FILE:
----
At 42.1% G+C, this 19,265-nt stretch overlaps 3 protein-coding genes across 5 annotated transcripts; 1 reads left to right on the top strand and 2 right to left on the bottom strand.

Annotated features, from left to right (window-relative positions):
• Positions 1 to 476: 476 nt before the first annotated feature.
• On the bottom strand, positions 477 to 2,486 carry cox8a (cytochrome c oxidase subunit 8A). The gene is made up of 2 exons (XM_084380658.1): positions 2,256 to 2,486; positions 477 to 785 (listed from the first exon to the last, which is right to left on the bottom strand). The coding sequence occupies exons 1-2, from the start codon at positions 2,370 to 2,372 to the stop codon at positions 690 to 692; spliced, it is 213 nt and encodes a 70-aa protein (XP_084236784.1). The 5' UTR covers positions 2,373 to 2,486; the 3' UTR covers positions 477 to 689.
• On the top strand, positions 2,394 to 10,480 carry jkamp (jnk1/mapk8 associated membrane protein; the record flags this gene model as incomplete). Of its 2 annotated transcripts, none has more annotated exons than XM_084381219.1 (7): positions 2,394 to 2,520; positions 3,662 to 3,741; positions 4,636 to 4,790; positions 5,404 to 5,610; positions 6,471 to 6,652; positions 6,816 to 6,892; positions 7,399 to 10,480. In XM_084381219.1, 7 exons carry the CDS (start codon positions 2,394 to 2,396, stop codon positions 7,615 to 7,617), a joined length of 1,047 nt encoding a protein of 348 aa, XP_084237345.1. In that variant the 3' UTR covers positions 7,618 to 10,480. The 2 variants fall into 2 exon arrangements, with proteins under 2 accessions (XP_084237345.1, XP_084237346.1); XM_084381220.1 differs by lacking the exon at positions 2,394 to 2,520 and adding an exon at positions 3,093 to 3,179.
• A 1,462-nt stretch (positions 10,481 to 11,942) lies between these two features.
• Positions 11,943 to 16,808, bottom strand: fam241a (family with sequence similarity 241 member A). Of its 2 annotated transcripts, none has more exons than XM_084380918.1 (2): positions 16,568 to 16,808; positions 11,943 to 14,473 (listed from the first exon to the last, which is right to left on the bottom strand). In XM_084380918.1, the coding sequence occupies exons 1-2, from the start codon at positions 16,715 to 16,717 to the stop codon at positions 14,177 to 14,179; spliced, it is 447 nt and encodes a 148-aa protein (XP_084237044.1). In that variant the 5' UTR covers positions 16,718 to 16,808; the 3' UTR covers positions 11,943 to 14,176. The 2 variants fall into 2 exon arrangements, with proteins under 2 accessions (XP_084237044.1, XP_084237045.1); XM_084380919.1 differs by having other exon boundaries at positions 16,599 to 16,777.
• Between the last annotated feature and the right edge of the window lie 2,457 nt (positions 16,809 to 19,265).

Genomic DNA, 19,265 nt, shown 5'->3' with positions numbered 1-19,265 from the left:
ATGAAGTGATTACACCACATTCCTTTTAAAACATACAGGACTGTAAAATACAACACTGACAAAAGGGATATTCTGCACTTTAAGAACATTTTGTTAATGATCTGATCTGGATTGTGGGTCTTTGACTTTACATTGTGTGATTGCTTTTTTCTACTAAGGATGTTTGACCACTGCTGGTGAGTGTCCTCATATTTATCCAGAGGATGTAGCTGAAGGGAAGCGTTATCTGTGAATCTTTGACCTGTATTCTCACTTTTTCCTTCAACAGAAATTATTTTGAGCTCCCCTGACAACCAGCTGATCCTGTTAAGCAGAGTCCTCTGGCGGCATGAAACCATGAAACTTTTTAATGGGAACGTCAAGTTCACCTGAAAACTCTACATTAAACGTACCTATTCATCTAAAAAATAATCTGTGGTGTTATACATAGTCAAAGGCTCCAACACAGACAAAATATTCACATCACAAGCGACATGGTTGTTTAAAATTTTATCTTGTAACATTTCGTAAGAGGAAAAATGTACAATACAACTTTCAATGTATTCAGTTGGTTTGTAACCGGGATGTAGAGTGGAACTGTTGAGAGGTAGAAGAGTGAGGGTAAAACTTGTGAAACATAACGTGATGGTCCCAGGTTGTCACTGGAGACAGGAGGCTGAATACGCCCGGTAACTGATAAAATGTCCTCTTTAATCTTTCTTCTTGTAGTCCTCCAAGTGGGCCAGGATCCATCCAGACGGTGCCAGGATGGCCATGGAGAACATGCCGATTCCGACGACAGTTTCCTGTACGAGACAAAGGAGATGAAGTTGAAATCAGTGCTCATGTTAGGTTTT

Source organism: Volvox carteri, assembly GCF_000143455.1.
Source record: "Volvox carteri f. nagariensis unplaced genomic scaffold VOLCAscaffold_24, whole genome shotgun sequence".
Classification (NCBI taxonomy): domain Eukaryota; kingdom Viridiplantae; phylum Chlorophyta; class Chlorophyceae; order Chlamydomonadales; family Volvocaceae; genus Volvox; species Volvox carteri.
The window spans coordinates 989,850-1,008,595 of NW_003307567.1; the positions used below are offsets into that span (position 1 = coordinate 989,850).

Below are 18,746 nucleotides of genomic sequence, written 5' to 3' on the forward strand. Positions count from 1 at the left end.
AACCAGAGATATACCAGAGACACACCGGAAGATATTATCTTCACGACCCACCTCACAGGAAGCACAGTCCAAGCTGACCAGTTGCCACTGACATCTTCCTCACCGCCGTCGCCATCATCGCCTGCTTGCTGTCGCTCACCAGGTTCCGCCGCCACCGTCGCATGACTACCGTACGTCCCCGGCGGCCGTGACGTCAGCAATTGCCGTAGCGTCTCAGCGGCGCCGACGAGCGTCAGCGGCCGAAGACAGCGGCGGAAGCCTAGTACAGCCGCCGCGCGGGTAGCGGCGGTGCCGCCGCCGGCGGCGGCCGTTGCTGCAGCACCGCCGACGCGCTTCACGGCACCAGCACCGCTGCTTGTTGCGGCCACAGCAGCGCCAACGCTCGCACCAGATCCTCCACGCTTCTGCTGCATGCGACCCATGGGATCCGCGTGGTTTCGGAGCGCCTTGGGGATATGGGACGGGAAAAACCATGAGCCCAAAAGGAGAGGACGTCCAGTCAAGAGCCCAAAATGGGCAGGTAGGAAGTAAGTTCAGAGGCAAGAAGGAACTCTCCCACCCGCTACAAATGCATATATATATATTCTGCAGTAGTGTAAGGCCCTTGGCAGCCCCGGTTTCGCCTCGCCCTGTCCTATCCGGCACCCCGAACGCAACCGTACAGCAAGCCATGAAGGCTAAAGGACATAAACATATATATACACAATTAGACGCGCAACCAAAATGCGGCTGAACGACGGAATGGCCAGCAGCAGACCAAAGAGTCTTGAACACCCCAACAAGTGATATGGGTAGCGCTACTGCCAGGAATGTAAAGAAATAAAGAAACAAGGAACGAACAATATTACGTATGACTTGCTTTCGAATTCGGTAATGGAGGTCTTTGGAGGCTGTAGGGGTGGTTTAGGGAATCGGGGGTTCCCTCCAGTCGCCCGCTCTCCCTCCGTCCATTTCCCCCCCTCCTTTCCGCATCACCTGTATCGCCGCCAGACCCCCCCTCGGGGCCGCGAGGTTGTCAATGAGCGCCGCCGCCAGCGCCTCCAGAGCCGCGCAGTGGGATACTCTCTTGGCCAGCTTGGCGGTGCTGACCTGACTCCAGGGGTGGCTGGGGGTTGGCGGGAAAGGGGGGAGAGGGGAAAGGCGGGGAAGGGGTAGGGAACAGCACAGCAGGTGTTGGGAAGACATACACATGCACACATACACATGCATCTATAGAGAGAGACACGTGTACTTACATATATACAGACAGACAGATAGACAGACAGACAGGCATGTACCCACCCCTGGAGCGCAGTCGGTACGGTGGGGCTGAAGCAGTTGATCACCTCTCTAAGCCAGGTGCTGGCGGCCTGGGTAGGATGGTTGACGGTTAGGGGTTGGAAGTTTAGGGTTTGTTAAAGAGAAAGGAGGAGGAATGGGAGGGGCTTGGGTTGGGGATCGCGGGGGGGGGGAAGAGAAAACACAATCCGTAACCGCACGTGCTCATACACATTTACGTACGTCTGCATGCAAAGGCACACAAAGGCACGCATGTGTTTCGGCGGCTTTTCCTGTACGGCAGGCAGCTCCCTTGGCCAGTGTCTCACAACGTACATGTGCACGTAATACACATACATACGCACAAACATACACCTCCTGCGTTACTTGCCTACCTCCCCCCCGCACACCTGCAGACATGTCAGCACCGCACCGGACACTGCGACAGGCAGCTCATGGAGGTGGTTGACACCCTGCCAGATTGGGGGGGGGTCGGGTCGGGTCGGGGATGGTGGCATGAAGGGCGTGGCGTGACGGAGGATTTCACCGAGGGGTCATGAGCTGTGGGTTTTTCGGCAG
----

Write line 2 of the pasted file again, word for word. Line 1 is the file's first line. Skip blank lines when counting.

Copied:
Annotated features, from left to right (window-relative positions):